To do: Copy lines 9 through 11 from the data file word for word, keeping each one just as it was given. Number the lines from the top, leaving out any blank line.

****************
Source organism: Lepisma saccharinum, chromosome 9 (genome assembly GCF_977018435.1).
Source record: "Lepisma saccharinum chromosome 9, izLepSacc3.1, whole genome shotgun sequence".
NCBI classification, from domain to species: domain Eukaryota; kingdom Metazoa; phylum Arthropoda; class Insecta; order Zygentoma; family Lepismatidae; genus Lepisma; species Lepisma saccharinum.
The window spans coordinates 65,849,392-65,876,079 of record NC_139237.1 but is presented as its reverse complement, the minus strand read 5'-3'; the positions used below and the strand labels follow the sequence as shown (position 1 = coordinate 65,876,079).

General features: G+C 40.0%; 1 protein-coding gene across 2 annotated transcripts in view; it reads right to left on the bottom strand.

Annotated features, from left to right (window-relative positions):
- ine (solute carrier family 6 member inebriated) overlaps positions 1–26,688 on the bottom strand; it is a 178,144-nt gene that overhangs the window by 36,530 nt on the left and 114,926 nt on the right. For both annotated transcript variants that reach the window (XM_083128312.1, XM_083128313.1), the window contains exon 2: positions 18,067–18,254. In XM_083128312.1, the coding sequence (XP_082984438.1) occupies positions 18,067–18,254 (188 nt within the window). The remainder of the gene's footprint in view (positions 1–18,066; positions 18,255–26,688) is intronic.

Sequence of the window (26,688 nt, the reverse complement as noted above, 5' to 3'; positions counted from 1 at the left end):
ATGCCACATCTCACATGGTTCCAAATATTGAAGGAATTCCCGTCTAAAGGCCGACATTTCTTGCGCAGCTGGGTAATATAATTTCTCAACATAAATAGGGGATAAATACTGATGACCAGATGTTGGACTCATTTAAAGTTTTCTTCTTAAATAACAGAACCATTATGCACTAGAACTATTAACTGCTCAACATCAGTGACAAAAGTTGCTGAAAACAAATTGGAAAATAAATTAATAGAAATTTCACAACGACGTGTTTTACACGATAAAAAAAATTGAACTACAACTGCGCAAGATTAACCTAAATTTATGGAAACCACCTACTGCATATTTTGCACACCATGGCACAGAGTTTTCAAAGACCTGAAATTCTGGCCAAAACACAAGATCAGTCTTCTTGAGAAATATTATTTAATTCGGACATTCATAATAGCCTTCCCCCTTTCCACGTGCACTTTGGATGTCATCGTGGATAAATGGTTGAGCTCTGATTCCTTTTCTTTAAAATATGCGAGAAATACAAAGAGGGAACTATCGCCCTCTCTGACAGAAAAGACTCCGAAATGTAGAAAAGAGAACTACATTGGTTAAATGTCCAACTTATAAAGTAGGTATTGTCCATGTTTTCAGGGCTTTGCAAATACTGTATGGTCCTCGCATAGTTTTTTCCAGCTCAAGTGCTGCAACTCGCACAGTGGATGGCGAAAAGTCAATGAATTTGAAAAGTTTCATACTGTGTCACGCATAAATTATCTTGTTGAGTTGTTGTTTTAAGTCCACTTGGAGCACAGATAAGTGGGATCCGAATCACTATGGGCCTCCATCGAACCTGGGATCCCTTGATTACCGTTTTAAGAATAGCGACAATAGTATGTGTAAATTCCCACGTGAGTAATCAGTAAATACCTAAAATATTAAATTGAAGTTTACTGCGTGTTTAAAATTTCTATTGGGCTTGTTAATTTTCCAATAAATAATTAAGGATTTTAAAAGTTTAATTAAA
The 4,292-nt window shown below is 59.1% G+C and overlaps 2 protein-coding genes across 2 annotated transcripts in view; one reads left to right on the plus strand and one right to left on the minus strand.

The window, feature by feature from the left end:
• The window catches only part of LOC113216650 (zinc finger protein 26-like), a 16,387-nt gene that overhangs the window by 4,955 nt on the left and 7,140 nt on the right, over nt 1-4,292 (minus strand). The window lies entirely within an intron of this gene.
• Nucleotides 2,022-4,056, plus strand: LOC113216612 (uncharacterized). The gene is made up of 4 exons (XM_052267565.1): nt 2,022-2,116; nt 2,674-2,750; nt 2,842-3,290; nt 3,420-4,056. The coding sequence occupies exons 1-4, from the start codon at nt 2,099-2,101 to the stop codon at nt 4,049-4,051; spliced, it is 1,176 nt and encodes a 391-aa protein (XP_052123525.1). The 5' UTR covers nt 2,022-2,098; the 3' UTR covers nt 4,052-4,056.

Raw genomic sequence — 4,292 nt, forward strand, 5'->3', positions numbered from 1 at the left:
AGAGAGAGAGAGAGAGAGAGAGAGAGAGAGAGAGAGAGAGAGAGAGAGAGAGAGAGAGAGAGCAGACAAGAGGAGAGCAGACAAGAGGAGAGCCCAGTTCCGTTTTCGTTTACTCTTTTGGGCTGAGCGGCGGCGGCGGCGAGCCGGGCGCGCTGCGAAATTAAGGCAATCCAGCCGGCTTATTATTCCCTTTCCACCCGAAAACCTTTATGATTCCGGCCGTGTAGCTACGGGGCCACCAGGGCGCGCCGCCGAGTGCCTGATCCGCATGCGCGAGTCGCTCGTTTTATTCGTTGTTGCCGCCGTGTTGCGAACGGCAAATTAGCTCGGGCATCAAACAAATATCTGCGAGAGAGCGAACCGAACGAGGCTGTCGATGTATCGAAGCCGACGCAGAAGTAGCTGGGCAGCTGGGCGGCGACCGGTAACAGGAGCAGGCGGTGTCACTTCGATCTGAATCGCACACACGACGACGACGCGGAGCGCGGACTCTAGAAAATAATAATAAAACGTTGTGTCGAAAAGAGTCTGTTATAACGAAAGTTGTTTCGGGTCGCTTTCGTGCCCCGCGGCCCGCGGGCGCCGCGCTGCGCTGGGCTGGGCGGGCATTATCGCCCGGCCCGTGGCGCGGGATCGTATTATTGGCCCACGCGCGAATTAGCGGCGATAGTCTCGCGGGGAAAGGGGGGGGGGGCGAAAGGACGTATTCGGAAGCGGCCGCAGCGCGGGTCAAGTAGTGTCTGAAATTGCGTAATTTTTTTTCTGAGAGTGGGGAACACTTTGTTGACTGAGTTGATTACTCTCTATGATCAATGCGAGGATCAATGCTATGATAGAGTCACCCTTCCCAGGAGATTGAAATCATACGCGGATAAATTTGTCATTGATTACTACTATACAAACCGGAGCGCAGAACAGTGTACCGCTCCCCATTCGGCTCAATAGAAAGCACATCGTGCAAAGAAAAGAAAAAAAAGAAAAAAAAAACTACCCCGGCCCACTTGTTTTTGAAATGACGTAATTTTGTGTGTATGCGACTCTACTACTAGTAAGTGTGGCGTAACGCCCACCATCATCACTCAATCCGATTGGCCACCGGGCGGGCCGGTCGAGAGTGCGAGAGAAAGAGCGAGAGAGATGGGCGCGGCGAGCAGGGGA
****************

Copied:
ATGCCACATCTCACATGGTTCCAAATATTGAAGGAATTCCCGTCTAAAGGCCGACATTTCTTGCGCAGCTGGGTAATATAATTTCTCAACATAAATAGGGGATAAATACTGATGACCAGATGTTGGACTCATTTAAAGTTTTCTTCTTAAATAACAGAACCATTATGCACTAGAACTATTAACTGCTCAACATCAGTGACAAAAGTTGCTGAAAACAAATTGGAAAATAAATTAATAGAAATTTCACAACGACGTGTTTTACACGATAAAAAAAATTGAACTACAACTGCGCAAGATTAACCTAAATTTATGGAAACCACCTACTGCATATTTTGCACACCATGGCACAGAGTTTTCAAAGACCTGAAATTCTGGCCAAAACACAAGATCAGTCTTCTTGAGAAATATTATTTAATTCGGACATTCATAATAGCCTTCCCCCTTTCCACGTGCACTTTGGATGTCATCGTGGATAAATGGTTGAGCTCTGATTCCTTTTCTTTAAAATATGCGAGAAATACAAAGAGGGAACTATCGCCCTCTCTGACAGAAAAGACTCCGAAATGTAGAAAAGAGAACTACATTGGTTAAATGTCCAACTTATAAAGTAGGTATTGTCCATGTTTTCAGGGCTTTGCAAATACTGTATGGTCCTCGCATAGTTTTTTCCAGCTCAAGTGCTGCAACTCGCACAGTGGATGGCGAAAAGTCAATGAATTTGAAAAGTTTCATACTGTGTCACGCATAAATTATCTTGTTGAGTTGTTGTTTTAAGTCCACTTGGAGCACAGATAAGTGGGATCCGAATCACTATGGGCCTCCATCGAACCTGGGATCCCTTGATTACCGTTTTAAGAATAGCGACAATAGTATGTGTAAATTCCCACGTGAGTAATCAGTAAATACCTAAAATATTAAATTGAAGTTTACTGCGTGTTTAAAATTTCTATTGGGCTTGTTAATTTTCCAATAAATAATTAAGGATTTTAAAAGTTTAATTAAA
The 4,292-nt window shown below is 59.1% G+C and overlaps 2 protein-coding genes across 2 annotated transcripts in view; one reads left to right on the plus strand and one right to left on the minus strand.

The window, feature by feature from the left end: